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Kevin Hollinrake is Conservative MP for Thirsk and Malton and Chair of the APPG on Poverty.

As Chair of the All-Party Parliamentary Group on Poverty, I am always looking to increase the understanding of poverty amongst parliamentarians and, most importantly, looking for solutions.

Getting more people into work is one important solution to alleviating poverty in the UK, and I’m proud that the since the Conservative Party has been in office, employment rates have continued to climb, and the jobless rate is at its lowest since 1975.

However, poverty isn’t just about getting people into work. It is imperative that we find solutions to in-work poverty.

Of the 13 million people who are living in poverty in the UK, more than half are in work. For employers who can afford it, paying the real Living Wage, as defined by the Living Wage Foundation, is a simple solution to alleviating in-work poverty for all directly and indirectly employed staff.

The campaign for the voluntarily-paid, independently-calculated Living Wage and London Living Wage has had cross party-political support since 2001, when community organisers in East London discovered that people were working three jobs just to get by, leaving them with little time to spend with their families.

Early supporters include Boris Johnson, who as Mayor of London knew that promoting the higher voluntary wage as a best-practice hourly rate was good for society. Baroness Philippa Stroud also recently acknowledged the great work of the Living Wage campaign and the positive impact that the higher voluntary rate has on people’s lives.

George Osborne’s National Living Wage was conceived following years of the community-led Living Wage campaign, and has changed the low pay landscape. However, despite the huge steps the National Living Wage has made for many, employers that can afford to should go a step further and pay the real Living Wage to ensure that none of their employees are struggling to keep their heads above water.

But it’s not only a moral case: there’s a significant benefit to the public purse when employers sign up to go further than the government minimum. Research out today shows that 35p in every £1 spent on uplifting people’s hourly rate goes back to the Treasury in tax receipts. It doesn’t make sense for taxpayers to be subsidising employers who can afford to pay their staff a Living Wage.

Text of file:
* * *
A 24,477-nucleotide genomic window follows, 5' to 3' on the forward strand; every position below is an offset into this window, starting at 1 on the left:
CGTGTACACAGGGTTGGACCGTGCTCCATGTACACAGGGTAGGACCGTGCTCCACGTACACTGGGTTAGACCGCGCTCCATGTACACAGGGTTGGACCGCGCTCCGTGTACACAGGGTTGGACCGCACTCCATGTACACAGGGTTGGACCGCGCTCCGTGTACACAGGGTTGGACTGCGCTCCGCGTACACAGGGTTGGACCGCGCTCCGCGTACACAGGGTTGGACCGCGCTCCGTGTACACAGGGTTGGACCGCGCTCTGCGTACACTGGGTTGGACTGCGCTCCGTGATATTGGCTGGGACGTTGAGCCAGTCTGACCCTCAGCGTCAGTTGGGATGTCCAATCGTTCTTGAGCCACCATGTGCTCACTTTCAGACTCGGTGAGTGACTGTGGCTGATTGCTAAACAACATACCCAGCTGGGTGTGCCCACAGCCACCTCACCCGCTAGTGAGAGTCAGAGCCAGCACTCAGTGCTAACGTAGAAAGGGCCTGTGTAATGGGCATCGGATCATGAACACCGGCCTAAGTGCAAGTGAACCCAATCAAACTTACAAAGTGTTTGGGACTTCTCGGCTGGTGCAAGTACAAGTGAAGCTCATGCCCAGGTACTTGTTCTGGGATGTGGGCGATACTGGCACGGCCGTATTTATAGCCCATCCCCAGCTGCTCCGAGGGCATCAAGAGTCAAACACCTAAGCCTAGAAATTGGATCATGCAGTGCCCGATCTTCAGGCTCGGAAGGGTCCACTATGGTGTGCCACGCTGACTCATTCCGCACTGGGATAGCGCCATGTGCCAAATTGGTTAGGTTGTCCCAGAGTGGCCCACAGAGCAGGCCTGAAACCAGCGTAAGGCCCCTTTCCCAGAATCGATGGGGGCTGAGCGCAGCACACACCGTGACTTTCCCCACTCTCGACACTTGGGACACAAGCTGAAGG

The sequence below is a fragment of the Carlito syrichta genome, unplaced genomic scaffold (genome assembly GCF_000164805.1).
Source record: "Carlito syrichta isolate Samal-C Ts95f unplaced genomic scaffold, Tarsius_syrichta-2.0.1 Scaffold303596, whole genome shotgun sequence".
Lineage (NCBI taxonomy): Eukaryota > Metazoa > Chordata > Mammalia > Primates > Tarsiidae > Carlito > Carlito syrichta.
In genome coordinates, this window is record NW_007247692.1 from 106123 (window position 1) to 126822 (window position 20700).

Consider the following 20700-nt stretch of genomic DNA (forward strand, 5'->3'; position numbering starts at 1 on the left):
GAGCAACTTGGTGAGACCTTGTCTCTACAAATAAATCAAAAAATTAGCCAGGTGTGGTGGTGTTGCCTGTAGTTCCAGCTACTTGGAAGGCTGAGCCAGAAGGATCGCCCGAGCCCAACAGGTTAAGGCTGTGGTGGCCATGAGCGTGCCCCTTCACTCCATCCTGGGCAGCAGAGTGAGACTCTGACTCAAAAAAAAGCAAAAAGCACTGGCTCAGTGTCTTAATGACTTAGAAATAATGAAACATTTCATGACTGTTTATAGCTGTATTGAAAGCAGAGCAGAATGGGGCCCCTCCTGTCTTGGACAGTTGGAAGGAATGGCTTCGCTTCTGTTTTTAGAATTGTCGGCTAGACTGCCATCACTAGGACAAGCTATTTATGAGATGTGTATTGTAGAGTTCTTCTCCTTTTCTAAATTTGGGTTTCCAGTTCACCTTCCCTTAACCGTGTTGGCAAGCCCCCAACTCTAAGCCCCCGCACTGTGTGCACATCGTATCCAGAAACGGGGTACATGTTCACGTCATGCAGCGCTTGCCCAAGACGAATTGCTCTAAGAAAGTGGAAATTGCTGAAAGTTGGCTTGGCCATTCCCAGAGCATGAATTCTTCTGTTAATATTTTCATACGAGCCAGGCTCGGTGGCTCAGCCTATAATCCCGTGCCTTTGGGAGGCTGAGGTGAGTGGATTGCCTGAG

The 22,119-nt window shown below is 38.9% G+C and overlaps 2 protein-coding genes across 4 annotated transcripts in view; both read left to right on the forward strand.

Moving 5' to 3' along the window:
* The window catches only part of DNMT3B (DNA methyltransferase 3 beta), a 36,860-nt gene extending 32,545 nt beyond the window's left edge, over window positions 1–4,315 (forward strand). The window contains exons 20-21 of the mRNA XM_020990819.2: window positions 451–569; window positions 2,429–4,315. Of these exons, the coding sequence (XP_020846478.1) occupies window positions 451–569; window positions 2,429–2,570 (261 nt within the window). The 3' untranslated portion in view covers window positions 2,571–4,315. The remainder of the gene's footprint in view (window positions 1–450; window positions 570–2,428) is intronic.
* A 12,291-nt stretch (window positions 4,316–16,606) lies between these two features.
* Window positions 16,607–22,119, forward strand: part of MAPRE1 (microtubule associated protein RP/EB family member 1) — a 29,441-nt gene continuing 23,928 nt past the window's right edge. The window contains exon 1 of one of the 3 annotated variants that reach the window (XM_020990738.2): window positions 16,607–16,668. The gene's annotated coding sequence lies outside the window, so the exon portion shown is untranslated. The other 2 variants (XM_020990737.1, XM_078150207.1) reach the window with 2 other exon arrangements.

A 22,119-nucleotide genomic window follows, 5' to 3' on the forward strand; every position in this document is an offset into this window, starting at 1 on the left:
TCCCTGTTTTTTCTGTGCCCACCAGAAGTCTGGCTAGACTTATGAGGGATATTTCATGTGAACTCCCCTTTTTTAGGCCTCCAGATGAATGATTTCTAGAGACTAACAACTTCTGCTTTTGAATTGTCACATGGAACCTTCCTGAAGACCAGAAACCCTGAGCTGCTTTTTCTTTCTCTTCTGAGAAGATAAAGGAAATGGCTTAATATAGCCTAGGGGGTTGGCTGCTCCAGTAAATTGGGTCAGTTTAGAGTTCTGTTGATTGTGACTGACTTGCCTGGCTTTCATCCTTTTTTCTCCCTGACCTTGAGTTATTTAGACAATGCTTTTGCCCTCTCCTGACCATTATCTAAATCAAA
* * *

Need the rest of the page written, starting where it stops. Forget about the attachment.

The case has been made that employers in every sector and industry can sign up to pay the independently calculated rate. Even in challenging sectors where margins are tight, like retail and hospitality, there are major household names like IKEA and craft beer pub chain Brewdog signed up. Hundreds of SMEs and over 35 per cent of the FTSE 100 also pay the voluntary rate – it can be done. It’s important that businesses aspire to the Living Wage, although there may be some instances where employees’ wages are supplemented by a system of bonuses which would bring their level of income up to an equivalent level.

Today’s spotlight on the public sector has shone a light on the 1.2 million people paid by the public purse who are not earning enough to get by. We should be setting an example. Nearly 500 public institutions including the Houses of Parliament, councils, universities, and NHS trusts are signed up already, but that’s a drop in the ocean and it would be great to see more of our public sector joining the movement.

On top of this, there’s broad public support to uplift these workers to the voluntary Living Wage. I agree: it is unacceptable that workers in the public sector aren’t earning enough to get by and it would be a welcome signal for the public sector to lead the way in paying the voluntary Living Wage. It is unsustainable to subsidise employers who pay lower wages through income support measures such as Tax Credits.

As well as benefits to the public purse, there are significant business benefits too. A survey of accredited real Living Wage employers, ranging from SME’s to FTSE 100 companies, found that 93 per cent had gained as a business after becoming a real Living Wage employer, and 75 per cent saw increased motivation and retention rates from their employees, Moreover, the more people given a pay rise in any given organisation the more the benefits were felt by the employer. People stayed at organisations longer when the were paid the rate, and the businesses found that it helped improve their reputation, brand, and gave them an edge over competitors.

The staff are happy, the public are happy, the bosses are happy, and it’s good for the public purse. It’s clear that in many cases where employers go further than paying the statutory minimum and opt to pay the Living Wage, calculated to reflect what people really need to live on, there are benefits all round.

Poverty is one of the most troubling issues facing our society today, paying the Living Wage is a key solution to tackling poverty whilst also providing business and financial boosts back to the employer. It’s time for the public sector to lead the way and uplift its 1.2 million low paid workers up to the real Living Wage rate.

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